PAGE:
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on 9 November 2013

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Michelle Jenkins
EDGR 602

DoSomething.org (n.d.) states the following:
In 2011, nearly 46.2 million Americans were living in property.
Children living in poverty have a higher number of absenteeism or leave school all together because they are more likely to have to work or care for family members.
Forty percent of children living in poverty aren't prepared for primary schooling.
Children that live below the poverty line are 1.3 times more likely to have developmental delays or learning disabilities than those who don't live in poverty.
By the end of the 4th grade, African-American, Hispanic, and low-income students are already two years behind grade level. By the time they reach 12th grade, they are four years behind.
The nation's lowest-performing high schools produce 58% of all African-American dropouts and 50% of all Hispanic dropouts, compared to 22% of all white dropouts.
Less than 30 percent of students in the bottom quarter of incomes enroll in a four-year school; among that group--less than half graduate (p. 1).
Michelle's Top Ten
School Funding
Standardized Testing
Classroom Size
Parental Involvement
Elimination of Physical Activity from P.E.
Inequality of Education
Quality of Education for Teachers
Meaningful & Relevant Professional Development
There are little to no educational resources at home.
Students experience unstable or poor living conditions.
There is increased family violence in the home due to the lack of financial resources.
Students do not feel valued and are not motivated to succeed.
There is a lack of parental involvement and support.
Students suffer from malnutrition.
Students are often sick resulting in numerous absences.
A high number of students drop out of school due to family obligations.
Learning disabilities are often associated with students living in poverty.
A majority of educators fail to meet the needs of poverty stricken students.
Educators lack training in teaching students of poverty.
Some educators tend to believe that students in poverty cannot learn or be successful.
I believe that there are no benefits to poverty in education. Teaching at a Title I school has provided me with experiences of working with students in poverty as well as given me first-hand knowledge of what goes on in these schools. Although schools in low socioeconomic areas are supposed to receive additional funding and resources, that is not always the case. We often buy our own supplies as well as resources for our students. We could use what we have, but that is often doing a disservice to our children. Educators lack training in how to teach and approach students and fail to effectively communicate with parents. I do believe that education may be the cure to poverty, but providing students with meaningful learning experiences should be perfected at the primary and secondary levels first.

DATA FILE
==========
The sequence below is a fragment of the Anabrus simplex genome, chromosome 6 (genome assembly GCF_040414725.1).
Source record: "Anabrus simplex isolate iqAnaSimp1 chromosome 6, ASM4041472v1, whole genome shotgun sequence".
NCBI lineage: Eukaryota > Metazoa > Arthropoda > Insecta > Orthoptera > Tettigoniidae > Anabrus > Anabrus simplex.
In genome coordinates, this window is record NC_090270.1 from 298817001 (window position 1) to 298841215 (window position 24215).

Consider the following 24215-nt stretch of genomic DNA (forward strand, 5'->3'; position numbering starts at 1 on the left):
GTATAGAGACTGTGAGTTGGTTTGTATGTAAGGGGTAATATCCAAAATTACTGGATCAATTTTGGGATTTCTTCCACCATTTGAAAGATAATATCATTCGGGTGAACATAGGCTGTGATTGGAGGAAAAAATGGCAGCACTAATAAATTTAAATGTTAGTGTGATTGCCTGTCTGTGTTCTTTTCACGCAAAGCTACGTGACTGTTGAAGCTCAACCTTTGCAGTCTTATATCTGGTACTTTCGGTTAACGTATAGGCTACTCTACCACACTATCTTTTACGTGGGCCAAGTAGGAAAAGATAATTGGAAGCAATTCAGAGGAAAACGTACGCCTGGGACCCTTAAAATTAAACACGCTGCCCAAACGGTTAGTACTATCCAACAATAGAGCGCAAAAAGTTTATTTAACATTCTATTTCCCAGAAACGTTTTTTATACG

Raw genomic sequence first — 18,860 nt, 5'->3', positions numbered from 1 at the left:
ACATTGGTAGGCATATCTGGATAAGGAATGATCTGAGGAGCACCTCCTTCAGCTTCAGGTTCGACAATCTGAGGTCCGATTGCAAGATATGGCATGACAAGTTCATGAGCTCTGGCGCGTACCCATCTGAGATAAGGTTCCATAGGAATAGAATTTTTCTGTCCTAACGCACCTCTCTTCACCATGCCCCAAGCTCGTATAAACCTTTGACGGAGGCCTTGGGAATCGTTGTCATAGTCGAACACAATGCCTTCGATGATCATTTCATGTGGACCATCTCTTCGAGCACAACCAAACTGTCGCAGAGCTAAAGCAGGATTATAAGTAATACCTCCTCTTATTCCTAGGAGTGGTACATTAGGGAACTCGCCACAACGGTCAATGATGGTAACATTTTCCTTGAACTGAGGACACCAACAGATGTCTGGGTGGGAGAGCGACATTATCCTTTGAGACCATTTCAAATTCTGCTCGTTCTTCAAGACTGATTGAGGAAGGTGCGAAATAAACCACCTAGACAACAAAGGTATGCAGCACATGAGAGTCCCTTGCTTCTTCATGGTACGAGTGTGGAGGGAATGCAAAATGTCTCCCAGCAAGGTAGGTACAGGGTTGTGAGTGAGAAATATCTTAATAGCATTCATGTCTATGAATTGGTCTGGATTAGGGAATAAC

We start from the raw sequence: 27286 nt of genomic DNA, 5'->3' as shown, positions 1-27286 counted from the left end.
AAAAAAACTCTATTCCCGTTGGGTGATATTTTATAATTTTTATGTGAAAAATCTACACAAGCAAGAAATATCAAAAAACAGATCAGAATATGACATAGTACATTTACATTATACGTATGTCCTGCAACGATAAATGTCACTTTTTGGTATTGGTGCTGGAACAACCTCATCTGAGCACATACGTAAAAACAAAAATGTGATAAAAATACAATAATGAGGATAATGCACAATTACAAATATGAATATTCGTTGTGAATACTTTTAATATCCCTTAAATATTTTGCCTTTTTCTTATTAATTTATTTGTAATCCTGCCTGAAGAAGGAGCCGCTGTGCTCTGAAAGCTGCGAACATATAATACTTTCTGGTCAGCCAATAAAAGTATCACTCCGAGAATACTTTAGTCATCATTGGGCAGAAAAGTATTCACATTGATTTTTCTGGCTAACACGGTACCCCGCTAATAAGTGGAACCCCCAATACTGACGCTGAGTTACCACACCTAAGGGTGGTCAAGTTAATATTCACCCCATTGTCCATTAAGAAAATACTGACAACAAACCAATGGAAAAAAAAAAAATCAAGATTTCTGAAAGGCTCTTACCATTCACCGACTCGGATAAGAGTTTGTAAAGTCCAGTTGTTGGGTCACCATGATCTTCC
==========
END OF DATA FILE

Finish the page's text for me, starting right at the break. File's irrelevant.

Most children live in homes where caretakers are unemployed; therefore, these caretakers find it difficult to adequately support the family.
Children living in poverty are more likely to find themselves in legal trouble.
Students experiencing poverty are more likely to succumb to academic failure.
Schools do not have the funding or resources they need to successfully educate low socioeconomic students.
A high number of students do not graduate.
Teachers are not adequately trained to teach at-risk students.
Poverty does not have to take a negative toll on students. According to the Global Partnership for education, "investing in education is the single most effective means of reducing poverty" (p. 1). Students that have access to a high quality education and that are motivated to succeed will eventually better themselves from poverty. Richard Murnane (n.d.) states, "Congress should improve accountability by amending NCLB to make performance goals more attainable. The goals should emphasize growth in children's skills rather than whether children meet specific test score targets" (p. 1). So many students become discouraged because standardized tests are difficult . Students also lack the experiences needed to successfully comprehend the information contained on those assessments. Hans Eide (2011) states, "ensuring the schools have the necessary teachers, resources and infrastructure is essential" (p. 1). Students living in poverty have to have teachers that are effectively trained and that are passionate about education. Schools must also have resources and a framework that will help these students be successful. Without these essentials, students will continue to lag behind their counterparts and drop out rates will continue to increase.
Bernstein, J. (2007). Is education the cure to poverty. Retrieved from http://prospect.org/article/education-cure-poverty

Eide, H. (2007). How to reduce poverty's impact on education. Retrieved from http://efareport.wordpress.com/2011/10/16/how-to- reduce-poverty%E2%80%99s-impact-on-education/

Global Partnership for Education. (n.d.). The value of education. Retrieved from http://www.globalpartnership.org/who-we-are/the-value-of-education/

JRF. (n.d.). Child poverty and its consequences. Retrieved from http://www.jrf.org.uk/publications/child-poverty-and-its-consequences

Murnane, R. (n.d.). Improving the education of children living in poverty. Retrieved from http://futureofchildren.org/publications/journals/article/index.xml?journalid=33&articleid=71

NCCP. (n.d.). Young children at risk. Retrieved from http://www.nccp.org/publications/pub_1073.html

Poythress, K. (2010). More childhood poverty means more education challenges. Retrieved from http://www.civilbeat.com/articles/2010/10/05/5266-more-hawaii-children-living-in-poverty-last-year/
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